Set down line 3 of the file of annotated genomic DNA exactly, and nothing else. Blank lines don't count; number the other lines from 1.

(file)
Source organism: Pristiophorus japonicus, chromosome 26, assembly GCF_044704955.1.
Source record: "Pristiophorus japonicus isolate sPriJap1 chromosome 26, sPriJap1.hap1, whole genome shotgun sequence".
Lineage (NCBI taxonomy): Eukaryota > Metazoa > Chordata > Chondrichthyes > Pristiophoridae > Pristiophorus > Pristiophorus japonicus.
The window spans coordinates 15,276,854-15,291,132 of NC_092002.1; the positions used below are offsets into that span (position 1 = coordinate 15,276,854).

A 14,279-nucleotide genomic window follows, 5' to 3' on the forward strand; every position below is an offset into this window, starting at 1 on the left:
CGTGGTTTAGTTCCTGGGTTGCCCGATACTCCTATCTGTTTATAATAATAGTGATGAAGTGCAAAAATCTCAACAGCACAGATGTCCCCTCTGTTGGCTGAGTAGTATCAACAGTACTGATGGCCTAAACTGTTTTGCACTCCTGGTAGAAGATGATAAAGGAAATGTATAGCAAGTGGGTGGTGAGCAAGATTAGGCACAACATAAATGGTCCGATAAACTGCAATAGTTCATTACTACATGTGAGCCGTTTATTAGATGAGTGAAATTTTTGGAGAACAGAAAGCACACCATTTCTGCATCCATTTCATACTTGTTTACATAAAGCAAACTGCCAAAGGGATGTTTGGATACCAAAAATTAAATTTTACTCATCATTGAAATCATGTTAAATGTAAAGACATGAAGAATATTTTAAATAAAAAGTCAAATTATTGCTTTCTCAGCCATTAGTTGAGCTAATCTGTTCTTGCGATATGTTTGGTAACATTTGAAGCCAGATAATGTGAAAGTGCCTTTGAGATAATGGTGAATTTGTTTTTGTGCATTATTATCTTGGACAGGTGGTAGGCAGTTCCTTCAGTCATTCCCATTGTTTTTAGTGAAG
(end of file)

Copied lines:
Lineage (NCBI taxonomy): Eukaryota > Metazoa > Chordata > Chondrichthyes > Pristiophoridae > Pristiophorus > Pristiophorus japonicus.